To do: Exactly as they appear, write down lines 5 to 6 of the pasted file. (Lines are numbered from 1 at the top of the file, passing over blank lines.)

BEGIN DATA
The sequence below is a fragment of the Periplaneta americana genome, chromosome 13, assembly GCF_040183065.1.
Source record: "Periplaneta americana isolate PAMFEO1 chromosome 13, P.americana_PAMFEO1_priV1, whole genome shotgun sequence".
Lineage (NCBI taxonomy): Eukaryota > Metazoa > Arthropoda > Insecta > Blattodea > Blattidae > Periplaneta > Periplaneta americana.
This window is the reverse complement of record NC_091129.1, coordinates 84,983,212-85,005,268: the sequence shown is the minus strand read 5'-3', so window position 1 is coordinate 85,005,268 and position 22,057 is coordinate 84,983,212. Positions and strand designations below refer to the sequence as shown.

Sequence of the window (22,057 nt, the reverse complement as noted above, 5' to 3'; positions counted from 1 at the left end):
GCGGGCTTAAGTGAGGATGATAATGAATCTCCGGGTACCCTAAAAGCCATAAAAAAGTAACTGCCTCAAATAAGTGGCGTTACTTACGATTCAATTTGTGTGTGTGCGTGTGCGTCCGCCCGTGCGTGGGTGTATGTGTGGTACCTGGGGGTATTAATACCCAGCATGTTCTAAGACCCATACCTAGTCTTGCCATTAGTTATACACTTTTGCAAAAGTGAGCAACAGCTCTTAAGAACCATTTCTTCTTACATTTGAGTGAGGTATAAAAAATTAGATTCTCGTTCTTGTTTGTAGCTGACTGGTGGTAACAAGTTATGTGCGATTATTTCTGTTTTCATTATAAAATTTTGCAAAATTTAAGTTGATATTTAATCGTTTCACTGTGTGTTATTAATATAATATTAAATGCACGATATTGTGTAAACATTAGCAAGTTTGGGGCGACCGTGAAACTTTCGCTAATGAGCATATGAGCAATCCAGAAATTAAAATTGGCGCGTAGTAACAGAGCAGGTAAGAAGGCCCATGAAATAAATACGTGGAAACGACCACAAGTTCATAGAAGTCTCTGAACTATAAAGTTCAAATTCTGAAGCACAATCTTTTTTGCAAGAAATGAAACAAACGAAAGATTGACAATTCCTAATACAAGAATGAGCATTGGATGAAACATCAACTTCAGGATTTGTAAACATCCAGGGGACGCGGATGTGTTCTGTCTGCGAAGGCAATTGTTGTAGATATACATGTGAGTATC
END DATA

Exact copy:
Sequence of the window (22,057 nt, the reverse complement as noted above, 5' to 3'; positions counted from 1 at the left end):
GCGGGCTTAAGTGAGGATGATAATGAATCTCCGGGTACCCTAAAAGCCATAAAAAAGTAACTGCCTCAAATAAGTGGCGTTACTTACGATTCAATTTGTGTGTGTGCGTGTGCGTCCGCCCGTGCGTGGGTGTATGTGTGGTACCTGGGGGTATTAATACCCAGCATGTTCTAAGACCCATACCTAGTCTTGCCATTAGTTATACACTTTTGCAAAAGTGAGCAACAGCTCTTAAGAACCATTTCTTCTTACATTTGAGTGAGGTATAAAAAATTAGATTCTCGTTCTTGTTTGTAGCTGACTGGTGGTAACAAGTTATGTGCGATTATTTCTGTTTTCATTATAAAATTTTGCAAAATTTAAGTTGATATTTAATCGTTTCACTGTGTGTTATTAATATAATATTAAATGCACGATATTGTGTAAACATTAGCAAGTTTGGGGCGACCGTGAAACTTTCGCTAATGAGCATATGAGCAATCCAGAAATTAAAATTGGCGCGTAGTAACAGAGCAGGTAAGAAGGCCCATGAAATAAATACGTGGAAACGACCACAAGTTCATAGAAGTCTCTGAACTATAAAGTTCAAATTCTGAAGCACAATCTTTTTTGCAAGAAATGAAACAAACGAAAGATTGACAATTCCTAATACAAGAATGAGCATTGGATGAAACATCAACTTCAGGATTTGTAAACATCCAGGGGACGCGGATGTGTTCTGTCTGCGAAGGCAATTGTTGTAGATATACATGTGAGTATC